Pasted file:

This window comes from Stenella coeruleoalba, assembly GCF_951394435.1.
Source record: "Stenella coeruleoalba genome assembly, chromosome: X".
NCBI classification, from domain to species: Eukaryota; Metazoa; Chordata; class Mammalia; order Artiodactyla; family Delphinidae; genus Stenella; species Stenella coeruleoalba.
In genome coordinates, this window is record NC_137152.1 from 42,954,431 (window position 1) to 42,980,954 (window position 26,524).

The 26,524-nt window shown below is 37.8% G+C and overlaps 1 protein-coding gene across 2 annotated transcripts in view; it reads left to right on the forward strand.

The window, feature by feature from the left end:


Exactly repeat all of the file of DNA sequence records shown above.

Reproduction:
This window comes from Stenella coeruleoalba, assembly GCF_951394435.1.
Source record: "Stenella coeruleoalba genome assembly, chromosome: X".
NCBI classification, from domain to species: Eukaryota; Metazoa; Chordata; class Mammalia; order Artiodactyla; family Delphinidae; genus Stenella; species Stenella coeruleoalba.
In genome coordinates, this window is record NC_137152.1 from 42,954,431 (window position 1) to 42,980,954 (window position 26,524).

The 26,524-nt window shown below is 37.8% G+C and overlaps 1 protein-coding gene across 2 annotated transcripts in view; it reads left to right on the forward strand.

The window, feature by feature from the left end: